Exculpatory and Benefit of Insurance Clauses in Towage and Pilotage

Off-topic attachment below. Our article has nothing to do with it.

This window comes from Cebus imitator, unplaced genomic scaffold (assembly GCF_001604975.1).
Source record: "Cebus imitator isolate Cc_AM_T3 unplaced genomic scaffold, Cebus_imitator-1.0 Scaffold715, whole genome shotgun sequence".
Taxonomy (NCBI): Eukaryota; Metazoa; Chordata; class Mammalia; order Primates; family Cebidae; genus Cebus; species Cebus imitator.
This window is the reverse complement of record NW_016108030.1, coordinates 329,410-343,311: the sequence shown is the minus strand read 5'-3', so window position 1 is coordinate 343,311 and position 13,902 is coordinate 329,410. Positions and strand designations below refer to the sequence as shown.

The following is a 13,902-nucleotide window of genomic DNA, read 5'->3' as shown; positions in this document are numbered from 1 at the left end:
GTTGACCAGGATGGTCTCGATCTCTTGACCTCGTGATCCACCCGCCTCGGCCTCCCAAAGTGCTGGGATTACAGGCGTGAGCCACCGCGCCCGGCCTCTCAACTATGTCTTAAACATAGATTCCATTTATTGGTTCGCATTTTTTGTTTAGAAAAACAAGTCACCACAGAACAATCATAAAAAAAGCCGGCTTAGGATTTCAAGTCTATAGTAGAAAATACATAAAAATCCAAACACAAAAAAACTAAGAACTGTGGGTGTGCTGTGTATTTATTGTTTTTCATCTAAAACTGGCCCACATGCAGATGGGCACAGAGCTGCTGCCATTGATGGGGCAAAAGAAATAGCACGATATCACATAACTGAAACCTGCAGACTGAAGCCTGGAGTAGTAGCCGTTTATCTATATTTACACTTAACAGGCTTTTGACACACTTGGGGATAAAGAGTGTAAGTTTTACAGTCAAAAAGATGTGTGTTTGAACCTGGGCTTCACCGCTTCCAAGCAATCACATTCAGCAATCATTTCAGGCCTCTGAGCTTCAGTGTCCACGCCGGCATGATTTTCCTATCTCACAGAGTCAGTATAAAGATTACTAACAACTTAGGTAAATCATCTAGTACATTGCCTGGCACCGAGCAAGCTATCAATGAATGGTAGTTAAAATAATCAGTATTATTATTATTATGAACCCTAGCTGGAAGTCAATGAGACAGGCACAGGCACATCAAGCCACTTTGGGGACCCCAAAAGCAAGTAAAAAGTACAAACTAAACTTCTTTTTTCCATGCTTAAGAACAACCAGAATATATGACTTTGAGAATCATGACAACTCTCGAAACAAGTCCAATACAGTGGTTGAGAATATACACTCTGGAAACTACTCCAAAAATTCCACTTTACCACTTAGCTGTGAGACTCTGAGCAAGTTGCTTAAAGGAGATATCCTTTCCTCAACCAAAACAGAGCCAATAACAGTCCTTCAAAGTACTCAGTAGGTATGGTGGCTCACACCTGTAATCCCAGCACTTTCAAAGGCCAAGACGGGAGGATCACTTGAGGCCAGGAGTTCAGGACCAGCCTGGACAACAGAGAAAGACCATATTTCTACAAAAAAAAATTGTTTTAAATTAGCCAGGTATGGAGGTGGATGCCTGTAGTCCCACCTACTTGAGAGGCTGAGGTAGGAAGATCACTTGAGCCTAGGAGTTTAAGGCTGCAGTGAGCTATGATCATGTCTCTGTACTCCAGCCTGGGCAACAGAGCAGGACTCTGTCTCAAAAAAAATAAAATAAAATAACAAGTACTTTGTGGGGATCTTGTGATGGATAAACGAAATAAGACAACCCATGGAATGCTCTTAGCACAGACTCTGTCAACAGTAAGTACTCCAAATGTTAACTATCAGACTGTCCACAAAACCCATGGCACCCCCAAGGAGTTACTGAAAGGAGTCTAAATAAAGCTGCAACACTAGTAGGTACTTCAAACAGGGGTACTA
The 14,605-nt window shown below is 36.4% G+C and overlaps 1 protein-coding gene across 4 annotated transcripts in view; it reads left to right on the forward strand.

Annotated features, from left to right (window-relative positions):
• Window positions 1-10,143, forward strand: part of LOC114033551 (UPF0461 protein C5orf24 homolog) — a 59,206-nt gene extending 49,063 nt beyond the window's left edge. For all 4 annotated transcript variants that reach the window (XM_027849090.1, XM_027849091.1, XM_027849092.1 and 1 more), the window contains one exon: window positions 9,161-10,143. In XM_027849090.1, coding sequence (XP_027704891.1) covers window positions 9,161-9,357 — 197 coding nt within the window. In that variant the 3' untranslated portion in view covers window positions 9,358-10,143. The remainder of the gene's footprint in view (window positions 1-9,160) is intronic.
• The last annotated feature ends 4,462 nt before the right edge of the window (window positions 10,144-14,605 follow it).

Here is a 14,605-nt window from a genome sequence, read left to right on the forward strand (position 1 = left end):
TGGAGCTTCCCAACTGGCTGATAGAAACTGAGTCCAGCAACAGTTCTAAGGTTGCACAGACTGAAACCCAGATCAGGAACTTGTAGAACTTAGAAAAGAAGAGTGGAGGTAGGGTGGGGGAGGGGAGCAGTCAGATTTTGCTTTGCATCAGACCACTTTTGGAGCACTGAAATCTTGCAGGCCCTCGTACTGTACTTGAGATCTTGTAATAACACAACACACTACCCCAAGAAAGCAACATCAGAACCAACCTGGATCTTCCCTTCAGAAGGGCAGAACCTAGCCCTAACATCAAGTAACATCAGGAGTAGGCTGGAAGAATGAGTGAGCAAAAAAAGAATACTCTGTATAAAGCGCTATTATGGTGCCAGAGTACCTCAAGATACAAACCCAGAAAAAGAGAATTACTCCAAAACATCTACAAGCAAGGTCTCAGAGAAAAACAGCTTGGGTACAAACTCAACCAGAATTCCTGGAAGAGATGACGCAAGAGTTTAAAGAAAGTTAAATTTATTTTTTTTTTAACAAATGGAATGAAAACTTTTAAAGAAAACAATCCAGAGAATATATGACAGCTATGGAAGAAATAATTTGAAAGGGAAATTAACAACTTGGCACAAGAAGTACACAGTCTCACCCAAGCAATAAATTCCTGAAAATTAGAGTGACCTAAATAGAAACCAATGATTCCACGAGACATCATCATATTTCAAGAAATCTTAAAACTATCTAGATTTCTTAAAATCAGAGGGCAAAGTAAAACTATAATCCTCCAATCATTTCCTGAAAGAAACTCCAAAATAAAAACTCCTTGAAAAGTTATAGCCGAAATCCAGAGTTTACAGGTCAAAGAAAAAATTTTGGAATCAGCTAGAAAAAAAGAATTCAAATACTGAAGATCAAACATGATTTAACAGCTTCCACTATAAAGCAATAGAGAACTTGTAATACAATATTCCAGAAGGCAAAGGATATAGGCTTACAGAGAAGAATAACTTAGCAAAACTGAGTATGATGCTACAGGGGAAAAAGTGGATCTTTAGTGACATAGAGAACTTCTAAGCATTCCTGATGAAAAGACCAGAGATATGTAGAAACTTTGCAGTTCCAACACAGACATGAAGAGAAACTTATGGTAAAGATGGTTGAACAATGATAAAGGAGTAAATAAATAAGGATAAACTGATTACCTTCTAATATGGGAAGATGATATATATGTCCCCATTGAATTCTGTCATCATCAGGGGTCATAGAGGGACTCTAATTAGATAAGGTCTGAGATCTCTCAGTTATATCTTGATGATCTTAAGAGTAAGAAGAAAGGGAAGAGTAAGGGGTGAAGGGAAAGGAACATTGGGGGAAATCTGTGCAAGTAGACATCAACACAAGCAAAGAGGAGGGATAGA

Although tug operator's attempts to shift their liability to the towed vessel through exculpatory clauses have mostly failed, they have generally succeeded in transferring their liability to the tow's insurers through “benefit of insurance” clauses. This Article first examines the history of exculpatory clauses in towage contracts in the twentieth century, demonstrating that American courts have not enforced them. Next, the Article explores the “pilotage” clauses which the courts have enforced to shift liability to piloted vessels, despite the clause's close similarity to the exculpatory clauses rejected by the courts in the towage context. The Article concludes that all of the contractual maneuvering of tugs and tows to shift liability could best be avoided by treating exculpatory clauses in towage contracts no differently than other contractual clauses.